- The nuts are edible, but but some people find them very bitter.
- Variation in perception of bitterness in the black walnut may be due to genetic differences. See explanation on my black walnut ice cream recipe.
- It is said that the longer a fully ripened nut stays in the husk, the more intense the bitterness, though I have not put this to the test.
- Some people really love black walnuts!
- Black walnut produces a compound called juglone, which inhibits the growth of some other plants, so plant it away from your vegetable garden, and don’t plant a lot of them.
- A number of plants are resistant to juglone, such as beech, birch, and maple.
- Juglone shouldn’t necessarily scare you away from black walnut. Certain other plants also produce compounds that inhibit the growth of other plants; this is not unique to black walnut.
12. Hickory, Carya species
There are many hickories along the roads and within the woods where I walk, and for some reason they’ve always fascinated me. I love the big thick winter buds, the interesting bark, and all the wildlife activity around them when the nuts are ripe in fall. Wildlife seem to like the nuts of all species, but only some species bear nuts that people can eat.
- Small mammals of all kinds love the nuts.
- Many bird species and other animals that cannot open the shells, gobble up the fragments left behind by squirrels.
- Hickories are host to over 200 butterfly and moth species, including the pale tussock moth, American dagger moth, and several of our giant silk moths (Io, Polyphemus, and luna moths)
- Nuts of some species are sweet and edible.
- If you live within its range (southern US), your best bet is probably the pecan (Carya pecan), due to its large, sweet nut and thin, easy to crack shell. Other edible hickory nuts have thicker, hard to crack shells.
- Here in the northeast, the best for eating is probably the shagbark hickory (Carya ovata), though the pignut (Carya glabra) and mockernut (Carya tomentosa) are also edible.
- In the midwest, the large nuts of shellbark hickory (Carya laciniosa) provide excellent eating.
- You can also make hickory syrup from the bark and hulls.
13. Maple, Acer species
Many of the maples are beautiful trees with stunning fall foliage. Choose any native maple that grows well in your region. But if you want to make maple syrup and live within the range of the sugar maple, Acer saccharum, grow that one (see below). Do not plant the Norway maple, because it is already invasive in some areas, and may prove to be invasive elsewhere.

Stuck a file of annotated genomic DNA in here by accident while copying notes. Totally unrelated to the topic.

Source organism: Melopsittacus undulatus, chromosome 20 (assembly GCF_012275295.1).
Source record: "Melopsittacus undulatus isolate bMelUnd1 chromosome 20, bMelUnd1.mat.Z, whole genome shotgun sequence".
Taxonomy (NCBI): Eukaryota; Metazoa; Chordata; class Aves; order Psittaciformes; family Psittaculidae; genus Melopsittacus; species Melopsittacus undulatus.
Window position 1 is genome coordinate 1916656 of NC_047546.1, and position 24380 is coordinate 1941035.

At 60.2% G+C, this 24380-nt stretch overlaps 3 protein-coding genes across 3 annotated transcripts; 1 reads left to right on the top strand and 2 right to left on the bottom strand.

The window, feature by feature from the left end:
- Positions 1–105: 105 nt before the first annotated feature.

- Many birds and mammals enjoy the familiar winged seeds of maples.
- Maples are used by almost 300 species of butterflies and moths, including several of our giant silk moths, such as the Io, Imperial, and Cecropia moths.
- Sap can be boiled to make maple syrup, a beloved confection of the north. Sap of sugar maple contains a higher sugar concentration than any other maple. This means it takes less time and fuel to make maple syrup form the sugar maple. Other maples can be used, however.
- It can take 40-50 years for a sugar maple to achieve a size suitable for tapping using the traditional method.
- A new process of maple syrup production involves tapping saplings.
- Seeds removed from their winged cases, are edible. Those which are sweet are said to be edible in the raw. If they are bitter, they should be leached of their bitter compounds, just as acorns are leached.
- The young, early spring leaves of all maples are said to be edible, but I have tried only small amounts of red and sugar maples. They are mild, but not as tender as lettuces.
14. Oak Quercus species
There are over 50 species of oak native to North America. All are of excellent wildlife value, so choose one that does well in your area.
- I needn’t mention the fact that squirrels love acorns, but it might surprise you that many other mammals do, too. Mice, porcupines, deer, and bear enjoy them.
- Acorns are a preferred food for jays, turkeys, grouse, and bobwhite. Many other birds eat them to some extent, including woodpeckers, thrashers, thrushes, titmice, and nuthatches.
- Oak is one of the top choices for native insects, supporting the larvae of over 500 species of butterfly and moth.
- Acorns are high in protein, carbohydrate, and fat, providing excellent nutrition for wildlife.
- People can eat acorns after the tannins have been leached out. The nut meats can be ground into a meal or flour, and used for breads and muffins.
- Acorns from species within the red oak family are higher in tannins and require more leaching than acorns of the white oak group.
- In large amounts, leaves and acorns are toxic to cattle horse, sheep, and goats, due to high tannic acid. Once they develop a taste for oak, they may seek it out.
- Acorns are great food for pigs.
15. Spruce Picea species
Any native spruce, fir, or pine is a great habitat element in the backyard, and the young leaves of all are edible. I chose to feature spruces here, because spruce needles are said to taste better, with a citrusy flavor.
- Finches, grosbeaks, and crossbills are well equipped to harvest the seeds hidden within the spruce cones, and depend on them for food.
- Excellent winter cover for a great many mammals and birds, when deciduous trees are bare.
- Excellent cover for nesting birds in spring. We have two white spruces, are both have been used frequently by nesting birds in spring.
- Young spruce needles are edible when they emerge in spring, before they darken (look for the lighter green growing tips).
- Use spruce tips in recipes such as this one with pasta and wild mushrooms.
- Can be used to make spruce tip syrup or tea.
- Beech Bark Disease
- Top 10 Woody Plants in Conservation Gardening
- Mountain Ash
- American Basswood
- Maple Syrup from Saplings
- Ladybird Johnson Native Plant Database
- All of the books in the Amazon ads above
What are your favorite trees for a wildlife friendly and edible backyard?